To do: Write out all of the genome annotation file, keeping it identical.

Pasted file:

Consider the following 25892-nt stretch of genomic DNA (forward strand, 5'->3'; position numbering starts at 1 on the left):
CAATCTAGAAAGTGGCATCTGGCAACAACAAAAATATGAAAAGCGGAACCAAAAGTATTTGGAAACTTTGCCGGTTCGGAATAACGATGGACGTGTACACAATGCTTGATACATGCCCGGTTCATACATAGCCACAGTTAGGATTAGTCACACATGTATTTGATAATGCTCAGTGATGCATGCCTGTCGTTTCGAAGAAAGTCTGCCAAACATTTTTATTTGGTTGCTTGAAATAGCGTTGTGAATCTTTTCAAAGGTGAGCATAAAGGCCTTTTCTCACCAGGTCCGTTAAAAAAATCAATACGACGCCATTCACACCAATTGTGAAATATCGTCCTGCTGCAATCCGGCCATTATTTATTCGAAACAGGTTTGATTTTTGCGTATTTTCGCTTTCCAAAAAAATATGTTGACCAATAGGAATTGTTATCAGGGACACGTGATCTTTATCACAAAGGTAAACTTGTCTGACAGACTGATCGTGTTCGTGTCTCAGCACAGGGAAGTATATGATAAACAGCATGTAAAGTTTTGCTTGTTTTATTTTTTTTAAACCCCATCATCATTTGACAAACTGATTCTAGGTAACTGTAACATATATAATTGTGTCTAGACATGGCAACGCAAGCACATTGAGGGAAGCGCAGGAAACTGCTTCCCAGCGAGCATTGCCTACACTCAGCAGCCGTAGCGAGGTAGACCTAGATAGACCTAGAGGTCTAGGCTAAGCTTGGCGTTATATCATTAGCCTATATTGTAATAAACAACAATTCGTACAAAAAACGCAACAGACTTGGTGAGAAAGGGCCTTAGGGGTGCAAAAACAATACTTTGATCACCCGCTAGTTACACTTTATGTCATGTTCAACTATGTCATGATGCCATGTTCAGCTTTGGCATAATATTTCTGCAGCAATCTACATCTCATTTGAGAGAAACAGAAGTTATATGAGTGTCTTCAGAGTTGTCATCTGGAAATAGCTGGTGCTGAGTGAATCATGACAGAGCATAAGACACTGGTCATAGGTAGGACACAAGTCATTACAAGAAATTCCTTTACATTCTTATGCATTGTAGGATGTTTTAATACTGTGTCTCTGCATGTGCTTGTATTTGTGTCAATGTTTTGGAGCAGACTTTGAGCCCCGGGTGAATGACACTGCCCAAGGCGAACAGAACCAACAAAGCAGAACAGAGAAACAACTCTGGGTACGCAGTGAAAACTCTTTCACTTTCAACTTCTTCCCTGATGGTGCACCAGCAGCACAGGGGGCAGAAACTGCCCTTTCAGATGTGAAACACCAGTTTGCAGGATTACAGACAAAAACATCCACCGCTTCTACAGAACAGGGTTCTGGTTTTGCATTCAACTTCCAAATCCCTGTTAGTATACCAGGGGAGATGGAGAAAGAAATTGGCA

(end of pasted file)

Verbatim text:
Consider the following 25892-nt stretch of genomic DNA (forward strand, 5'->3'; position numbering starts at 1 on the left):
CAATCTAGAAAGTGGCATCTGGCAACAACAAAAATATGAAAAGCGGAACCAAAAGTATTTGGAAACTTTGCCGGTTCGGAATAACGATGGACGTGTACACAATGCTTGATACATGCCCGGTTCATACATAGCCACAGTTAGGATTAGTCACACATGTATTTGATAATGCTCAGTGATGCATGCCTGTCGTTTCGAAGAAAGTCTGCCAAACATTTTTATTTGGTTGCTTGAAATAGCGTTGTGAATCTTTTCAAAGGTGAGCATAAAGGCCTTTTCTCACCAGGTCCGTTAAAAAAATCAATACGACGCCATTCACACCAATTGTGAAATATCGTCCTGCTGCAATCCGGCCATTATTTATTCGAAACAGGTTTGATTTTTGCGTATTTTCGCTTTCCAAAAAAATATGTTGACCAATAGGAATTGTTATCAGGGACACGTGATCTTTATCACAAAGGTAAACTTGTCTGACAGACTGATCGTGTTCGTGTCTCAGCACAGGGAAGTATATGATAAACAGCATGTAAAGTTTTGCTTGTTTTATTTTTTTTAAACCCCATCATCATTTGACAAACTGATTCTAGGTAACTGTAACATATATAATTGTGTCTAGACATGGCAACGCAAGCACATTGAGGGAAGCGCAGGAAACTGCTTCCCAGCGAGCATTGCCTACACTCAGCAGCCGTAGCGAGGTAGACCTAGATAGACCTAGAGGTCTAGGCTAAGCTTGGCGTTATATCATTAGCCTATATTGTAATAAACAACAATTCGTACAAAAAACGCAACAGACTTGGTGAGAAAGGGCCTTAGGGGTGCAAAAACAATACTTTGATCACCCGCTAGTTACACTTTATGTCATGTTCAACTATGTCATGATGCCATGTTCAGCTTTGGCATAATATTTCTGCAGCAATCTACATCTCATTTGAGAGAAACAGAAGTTATATGAGTGTCTTCAGAGTTGTCATCTGGAAATAGCTGGTGCTGAGTGAATCATGACAGAGCATAAGACACTGGTCATAGGTAGGACACAAGTCATTACAAGAAATTCCTTTACATTCTTATGCATTGTAGGATGTTTTAATACTGTGTCTCTGCATGTGCTTGTATTTGTGTCAATGTTTTGGAGCAGACTTTGAGCCCCGGGTGAATGACACTGCCCAAGGCGAACAGAACCAACAAAGCAGAACAGAGAAACAACTCTGGGTACGCAGTGAAAACTCTTTCACTTTCAACTTCTTCCCTGATGGTGCACCAGCAGCACAGGGGGCAGAAACTGCCCTTTCAGATGTGAAACACCAGTTTGCAGGATTACAGACAAAAACATCCACCGCTTCTACAGAACAGGGTTCTGGTTTTGCATTCAACTTCCAAATCCCTGTTAGTATACCAGGGGAGATGGAGAAAGAAATTGGCA